David Starkey resigns Cambridge University fellowship after ‘indefensible’ slavery comments

Imogen Braddick
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David Starkey has resigned his Cambridge University fellowship after he claimed "slavery was not genocide" because of the survival of "so many damn blacks".

The comments from the British historian, made during an interview with pro-Brexit commentator Darren Grimes, were widely condemned by politicians, publishers and universities.

The 75-year-old is an alumni of Fitzwiliam College at Cambridge and was made an Honorary Fellow in 2006.

The college said Mr Starkey's comments were "indefensible" and a statement on its website on Friday said the master of the college had accepted Mr Starkey's resignation.

"Fitzwilliam prides itself in leading the way in Cambridge in opening access to higher education for underrepresented groups," the statement says.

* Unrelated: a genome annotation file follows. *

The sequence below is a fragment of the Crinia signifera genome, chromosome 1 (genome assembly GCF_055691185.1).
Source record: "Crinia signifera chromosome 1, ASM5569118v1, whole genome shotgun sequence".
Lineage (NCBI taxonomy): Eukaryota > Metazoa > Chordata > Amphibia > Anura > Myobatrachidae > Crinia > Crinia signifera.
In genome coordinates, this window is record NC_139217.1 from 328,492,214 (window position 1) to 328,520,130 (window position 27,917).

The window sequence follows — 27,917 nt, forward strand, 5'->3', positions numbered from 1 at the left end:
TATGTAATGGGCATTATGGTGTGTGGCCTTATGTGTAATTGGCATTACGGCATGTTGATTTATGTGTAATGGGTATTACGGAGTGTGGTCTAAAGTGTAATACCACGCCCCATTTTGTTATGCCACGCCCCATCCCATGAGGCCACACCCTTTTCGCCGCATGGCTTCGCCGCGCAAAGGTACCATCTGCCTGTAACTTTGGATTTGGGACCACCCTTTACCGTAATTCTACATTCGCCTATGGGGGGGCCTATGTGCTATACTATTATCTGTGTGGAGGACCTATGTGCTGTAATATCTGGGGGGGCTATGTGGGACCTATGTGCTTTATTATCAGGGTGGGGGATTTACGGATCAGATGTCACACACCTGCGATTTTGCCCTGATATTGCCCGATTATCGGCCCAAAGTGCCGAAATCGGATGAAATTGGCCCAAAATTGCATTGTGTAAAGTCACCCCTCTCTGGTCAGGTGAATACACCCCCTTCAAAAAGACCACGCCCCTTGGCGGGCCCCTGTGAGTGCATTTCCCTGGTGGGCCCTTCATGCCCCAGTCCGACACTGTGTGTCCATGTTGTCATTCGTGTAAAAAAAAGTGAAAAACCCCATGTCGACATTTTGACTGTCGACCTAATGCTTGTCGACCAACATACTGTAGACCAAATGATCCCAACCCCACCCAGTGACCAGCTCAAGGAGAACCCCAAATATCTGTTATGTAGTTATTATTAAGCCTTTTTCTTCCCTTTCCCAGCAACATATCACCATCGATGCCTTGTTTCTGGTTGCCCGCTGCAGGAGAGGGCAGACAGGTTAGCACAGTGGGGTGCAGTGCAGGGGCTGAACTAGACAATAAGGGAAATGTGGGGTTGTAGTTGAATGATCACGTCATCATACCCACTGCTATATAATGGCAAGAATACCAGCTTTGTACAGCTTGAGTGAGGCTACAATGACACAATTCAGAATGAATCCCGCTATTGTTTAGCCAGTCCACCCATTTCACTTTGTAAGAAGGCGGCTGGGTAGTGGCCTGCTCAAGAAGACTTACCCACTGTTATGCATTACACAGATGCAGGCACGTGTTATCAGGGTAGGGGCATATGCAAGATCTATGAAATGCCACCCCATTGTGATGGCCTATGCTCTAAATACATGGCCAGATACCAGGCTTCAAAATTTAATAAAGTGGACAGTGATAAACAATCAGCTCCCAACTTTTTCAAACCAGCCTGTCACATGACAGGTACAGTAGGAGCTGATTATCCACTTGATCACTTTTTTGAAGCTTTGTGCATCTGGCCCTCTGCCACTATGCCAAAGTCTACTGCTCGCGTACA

"Our student and academic bodies are diverse and welcoming to all. We do not tolerate racism.

"Although Dr Starkey holds no teaching role at Fitzwilliam, Honorary Fellows have the same responsibility as all members of our college to uphold our values."

Fellow historian and Cambridge professor Nicholas Guyatt had urged the university to “cut all ties” with Dr Starkey.

“Can’t speak for my employer but as someone who teaches history at Cambridge I'm ashamed of our connections with David Starkey and urge both the University and Fitzwilliam College to cut all ties with him,” he tweeted.

This story is being updated.

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